Legally, misleading and deceptive advertising is based on a ‘reasonable person’ test. I consider on whether that is sensible on the Conversation.
In brief, including ‘fine print’ in advertising is a choice that a business makes. No-one forces a business to hide the true terms and conditions in fine print. Rather a business chooses to do so – presumably because this makes its advertising campaign more effective.
Maybe this is driven by consumer attention being ‘caught’ by a misleading headline.
Perhaps it is because the misleading advertisement misleads a group of people who then buy the product. These buyers may not satisfy the legal test of a “hypothetical ordinary or reasonable member of the class to whom the advertisements were directed”. But they are still misled.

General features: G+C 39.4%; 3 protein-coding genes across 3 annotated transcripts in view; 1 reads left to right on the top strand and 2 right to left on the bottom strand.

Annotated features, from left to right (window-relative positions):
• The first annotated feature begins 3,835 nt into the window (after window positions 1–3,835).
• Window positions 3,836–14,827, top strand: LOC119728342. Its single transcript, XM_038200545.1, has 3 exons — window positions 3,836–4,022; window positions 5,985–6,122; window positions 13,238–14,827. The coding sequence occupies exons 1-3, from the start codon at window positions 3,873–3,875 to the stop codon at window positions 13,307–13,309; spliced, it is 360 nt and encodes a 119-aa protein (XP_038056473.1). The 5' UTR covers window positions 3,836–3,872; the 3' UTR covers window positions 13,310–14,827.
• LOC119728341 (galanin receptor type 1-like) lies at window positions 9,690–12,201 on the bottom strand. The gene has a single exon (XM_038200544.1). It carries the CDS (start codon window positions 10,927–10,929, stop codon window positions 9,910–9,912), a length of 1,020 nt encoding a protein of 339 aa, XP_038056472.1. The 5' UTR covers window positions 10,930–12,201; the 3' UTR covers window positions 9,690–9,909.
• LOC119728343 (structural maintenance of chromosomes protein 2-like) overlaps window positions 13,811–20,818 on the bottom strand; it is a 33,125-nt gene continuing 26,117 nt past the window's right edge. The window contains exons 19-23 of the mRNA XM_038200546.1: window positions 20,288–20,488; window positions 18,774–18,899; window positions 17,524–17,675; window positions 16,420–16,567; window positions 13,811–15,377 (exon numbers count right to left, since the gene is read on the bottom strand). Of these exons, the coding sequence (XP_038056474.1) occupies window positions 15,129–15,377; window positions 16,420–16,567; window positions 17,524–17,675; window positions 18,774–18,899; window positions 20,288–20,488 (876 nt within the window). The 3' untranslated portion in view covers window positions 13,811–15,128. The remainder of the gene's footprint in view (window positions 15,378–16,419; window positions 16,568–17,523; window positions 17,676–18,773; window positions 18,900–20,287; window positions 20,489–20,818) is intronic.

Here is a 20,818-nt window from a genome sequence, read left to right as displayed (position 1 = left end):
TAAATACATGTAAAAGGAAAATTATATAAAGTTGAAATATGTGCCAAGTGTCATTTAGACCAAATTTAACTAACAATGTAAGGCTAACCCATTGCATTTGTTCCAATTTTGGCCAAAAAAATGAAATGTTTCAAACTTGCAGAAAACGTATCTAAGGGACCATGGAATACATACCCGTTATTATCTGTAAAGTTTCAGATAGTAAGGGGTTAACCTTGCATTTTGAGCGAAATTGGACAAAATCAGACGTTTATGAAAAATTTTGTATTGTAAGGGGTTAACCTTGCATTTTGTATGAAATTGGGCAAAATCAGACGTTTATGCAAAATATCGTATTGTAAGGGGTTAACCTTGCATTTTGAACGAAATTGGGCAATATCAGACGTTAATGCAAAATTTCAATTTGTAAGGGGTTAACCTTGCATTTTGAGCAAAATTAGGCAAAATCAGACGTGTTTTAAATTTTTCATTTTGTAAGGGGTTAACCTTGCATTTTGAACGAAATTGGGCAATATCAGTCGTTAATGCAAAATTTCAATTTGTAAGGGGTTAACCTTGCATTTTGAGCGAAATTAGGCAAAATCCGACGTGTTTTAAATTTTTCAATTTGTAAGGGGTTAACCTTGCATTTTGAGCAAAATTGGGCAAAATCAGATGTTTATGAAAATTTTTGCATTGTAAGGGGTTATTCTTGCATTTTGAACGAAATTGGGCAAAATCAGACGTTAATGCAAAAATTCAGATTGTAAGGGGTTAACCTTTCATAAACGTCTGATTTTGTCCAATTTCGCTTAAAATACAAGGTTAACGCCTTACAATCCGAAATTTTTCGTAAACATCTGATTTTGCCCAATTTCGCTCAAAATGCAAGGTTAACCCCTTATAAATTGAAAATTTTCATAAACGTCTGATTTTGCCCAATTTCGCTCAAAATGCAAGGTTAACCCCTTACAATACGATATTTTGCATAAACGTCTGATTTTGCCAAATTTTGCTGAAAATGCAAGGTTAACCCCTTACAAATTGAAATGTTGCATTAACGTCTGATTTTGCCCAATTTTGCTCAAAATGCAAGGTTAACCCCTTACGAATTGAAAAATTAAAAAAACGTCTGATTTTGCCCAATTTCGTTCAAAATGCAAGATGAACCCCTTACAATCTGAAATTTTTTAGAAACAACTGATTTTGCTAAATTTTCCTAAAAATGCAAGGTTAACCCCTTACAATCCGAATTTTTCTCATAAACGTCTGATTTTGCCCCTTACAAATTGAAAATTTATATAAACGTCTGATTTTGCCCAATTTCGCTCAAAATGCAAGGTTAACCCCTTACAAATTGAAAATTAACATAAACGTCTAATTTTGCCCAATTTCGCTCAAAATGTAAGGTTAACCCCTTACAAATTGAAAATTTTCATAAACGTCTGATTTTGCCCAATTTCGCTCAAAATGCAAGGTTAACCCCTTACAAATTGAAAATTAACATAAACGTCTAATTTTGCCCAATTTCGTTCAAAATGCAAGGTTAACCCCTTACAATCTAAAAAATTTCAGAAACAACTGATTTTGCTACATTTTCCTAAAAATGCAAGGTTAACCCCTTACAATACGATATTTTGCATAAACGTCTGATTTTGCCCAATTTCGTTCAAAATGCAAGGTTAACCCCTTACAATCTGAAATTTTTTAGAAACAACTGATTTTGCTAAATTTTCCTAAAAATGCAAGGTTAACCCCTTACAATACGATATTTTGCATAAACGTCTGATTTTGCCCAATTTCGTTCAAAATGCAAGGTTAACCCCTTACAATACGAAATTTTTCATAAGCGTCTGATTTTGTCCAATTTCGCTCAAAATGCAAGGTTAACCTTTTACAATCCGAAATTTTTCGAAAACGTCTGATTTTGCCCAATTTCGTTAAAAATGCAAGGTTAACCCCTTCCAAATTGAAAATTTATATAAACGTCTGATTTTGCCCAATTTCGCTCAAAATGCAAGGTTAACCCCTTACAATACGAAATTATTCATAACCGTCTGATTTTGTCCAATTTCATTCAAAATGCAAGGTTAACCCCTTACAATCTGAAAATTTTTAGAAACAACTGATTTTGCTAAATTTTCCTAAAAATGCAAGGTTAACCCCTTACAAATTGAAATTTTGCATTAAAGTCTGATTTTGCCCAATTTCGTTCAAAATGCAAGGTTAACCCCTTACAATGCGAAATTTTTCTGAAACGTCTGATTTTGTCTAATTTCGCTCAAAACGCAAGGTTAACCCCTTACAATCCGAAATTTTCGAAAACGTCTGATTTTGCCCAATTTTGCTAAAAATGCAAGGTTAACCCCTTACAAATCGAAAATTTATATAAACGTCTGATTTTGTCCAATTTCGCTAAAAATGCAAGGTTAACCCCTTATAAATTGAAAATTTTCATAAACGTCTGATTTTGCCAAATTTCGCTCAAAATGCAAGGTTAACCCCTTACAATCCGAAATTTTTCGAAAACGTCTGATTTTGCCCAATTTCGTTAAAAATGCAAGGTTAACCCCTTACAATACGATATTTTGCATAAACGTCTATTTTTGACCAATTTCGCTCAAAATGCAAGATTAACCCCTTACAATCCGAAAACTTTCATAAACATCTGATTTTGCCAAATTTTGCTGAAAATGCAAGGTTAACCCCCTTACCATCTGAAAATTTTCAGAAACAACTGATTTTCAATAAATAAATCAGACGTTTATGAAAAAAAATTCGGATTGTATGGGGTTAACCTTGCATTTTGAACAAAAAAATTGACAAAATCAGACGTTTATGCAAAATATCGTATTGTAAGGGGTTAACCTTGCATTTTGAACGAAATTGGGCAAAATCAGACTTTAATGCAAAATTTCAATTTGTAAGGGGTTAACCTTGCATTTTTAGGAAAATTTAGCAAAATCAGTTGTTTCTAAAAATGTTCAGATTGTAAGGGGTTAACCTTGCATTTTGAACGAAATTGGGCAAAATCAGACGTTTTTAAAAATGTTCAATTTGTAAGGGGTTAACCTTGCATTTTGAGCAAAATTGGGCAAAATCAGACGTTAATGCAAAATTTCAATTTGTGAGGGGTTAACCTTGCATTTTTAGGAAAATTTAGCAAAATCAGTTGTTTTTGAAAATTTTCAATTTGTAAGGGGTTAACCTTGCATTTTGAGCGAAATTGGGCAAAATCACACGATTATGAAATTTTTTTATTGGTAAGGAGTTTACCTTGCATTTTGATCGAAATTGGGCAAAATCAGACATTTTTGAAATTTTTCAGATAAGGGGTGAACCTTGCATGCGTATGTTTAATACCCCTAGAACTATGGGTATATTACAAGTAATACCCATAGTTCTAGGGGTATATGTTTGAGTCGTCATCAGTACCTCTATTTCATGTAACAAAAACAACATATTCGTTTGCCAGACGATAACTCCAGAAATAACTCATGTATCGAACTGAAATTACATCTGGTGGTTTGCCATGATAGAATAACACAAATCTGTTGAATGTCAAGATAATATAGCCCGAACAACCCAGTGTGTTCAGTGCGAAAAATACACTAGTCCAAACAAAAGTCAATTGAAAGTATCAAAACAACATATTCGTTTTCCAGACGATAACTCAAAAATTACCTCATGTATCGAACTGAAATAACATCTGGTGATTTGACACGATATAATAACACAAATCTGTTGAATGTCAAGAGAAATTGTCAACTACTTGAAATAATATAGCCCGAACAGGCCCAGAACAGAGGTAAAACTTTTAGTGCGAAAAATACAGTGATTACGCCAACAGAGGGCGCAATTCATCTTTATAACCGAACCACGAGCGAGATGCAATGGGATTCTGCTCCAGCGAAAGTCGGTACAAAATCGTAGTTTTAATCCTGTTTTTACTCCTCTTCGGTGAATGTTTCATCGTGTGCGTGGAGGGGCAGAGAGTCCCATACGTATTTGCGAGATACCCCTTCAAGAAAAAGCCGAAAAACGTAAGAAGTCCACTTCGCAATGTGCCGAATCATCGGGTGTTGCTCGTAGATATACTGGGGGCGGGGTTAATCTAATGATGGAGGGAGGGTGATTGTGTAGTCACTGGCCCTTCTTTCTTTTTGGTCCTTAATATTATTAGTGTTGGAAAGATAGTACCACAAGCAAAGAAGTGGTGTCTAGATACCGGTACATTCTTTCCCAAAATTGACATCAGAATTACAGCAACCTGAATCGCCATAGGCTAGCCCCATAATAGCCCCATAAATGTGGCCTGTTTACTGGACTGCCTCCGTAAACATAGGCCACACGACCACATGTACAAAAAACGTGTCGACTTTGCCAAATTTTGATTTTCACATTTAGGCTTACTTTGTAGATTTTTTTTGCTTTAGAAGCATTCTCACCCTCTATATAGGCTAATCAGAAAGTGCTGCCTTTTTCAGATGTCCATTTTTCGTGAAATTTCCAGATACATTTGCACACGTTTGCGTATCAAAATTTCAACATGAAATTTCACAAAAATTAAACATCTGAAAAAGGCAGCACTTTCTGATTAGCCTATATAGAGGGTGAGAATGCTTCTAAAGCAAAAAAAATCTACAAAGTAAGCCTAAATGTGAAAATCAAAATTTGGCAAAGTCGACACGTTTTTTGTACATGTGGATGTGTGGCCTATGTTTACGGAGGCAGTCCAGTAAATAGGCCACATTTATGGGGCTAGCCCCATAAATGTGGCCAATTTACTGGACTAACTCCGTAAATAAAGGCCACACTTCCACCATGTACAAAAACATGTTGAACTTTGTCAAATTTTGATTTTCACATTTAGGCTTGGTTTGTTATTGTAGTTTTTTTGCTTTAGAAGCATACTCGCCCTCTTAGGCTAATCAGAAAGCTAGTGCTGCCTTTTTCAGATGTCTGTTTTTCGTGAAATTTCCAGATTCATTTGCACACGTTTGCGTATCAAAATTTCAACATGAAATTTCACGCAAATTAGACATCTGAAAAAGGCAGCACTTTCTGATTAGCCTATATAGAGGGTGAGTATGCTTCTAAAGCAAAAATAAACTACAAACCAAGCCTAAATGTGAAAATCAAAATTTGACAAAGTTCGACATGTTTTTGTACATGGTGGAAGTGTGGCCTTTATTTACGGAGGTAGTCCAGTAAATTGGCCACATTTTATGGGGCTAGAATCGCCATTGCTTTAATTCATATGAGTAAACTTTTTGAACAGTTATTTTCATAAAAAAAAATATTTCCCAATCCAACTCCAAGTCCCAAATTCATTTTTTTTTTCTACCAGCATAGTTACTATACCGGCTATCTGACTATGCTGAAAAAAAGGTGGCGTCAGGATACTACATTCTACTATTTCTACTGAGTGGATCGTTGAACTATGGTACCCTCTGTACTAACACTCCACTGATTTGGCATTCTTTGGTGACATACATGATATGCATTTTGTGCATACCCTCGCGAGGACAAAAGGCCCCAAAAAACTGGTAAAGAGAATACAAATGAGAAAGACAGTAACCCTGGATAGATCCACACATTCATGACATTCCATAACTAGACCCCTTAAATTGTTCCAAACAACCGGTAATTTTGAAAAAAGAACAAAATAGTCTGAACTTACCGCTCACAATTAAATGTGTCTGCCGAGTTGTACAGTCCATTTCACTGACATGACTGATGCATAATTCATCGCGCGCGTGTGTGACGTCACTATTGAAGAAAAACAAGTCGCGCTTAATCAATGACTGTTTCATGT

It is difficult to imagine a situation where a business ‘mistakenly’ misleads customers by fine print and this:
- Could not have been predicted in advance; and
- The risk could not have been avoided by the business redesigning the advertisement.
Moving to a stronger legal test for liability for misleading and deceptive advertising might make advertisements more boring. But it can also make markets work better.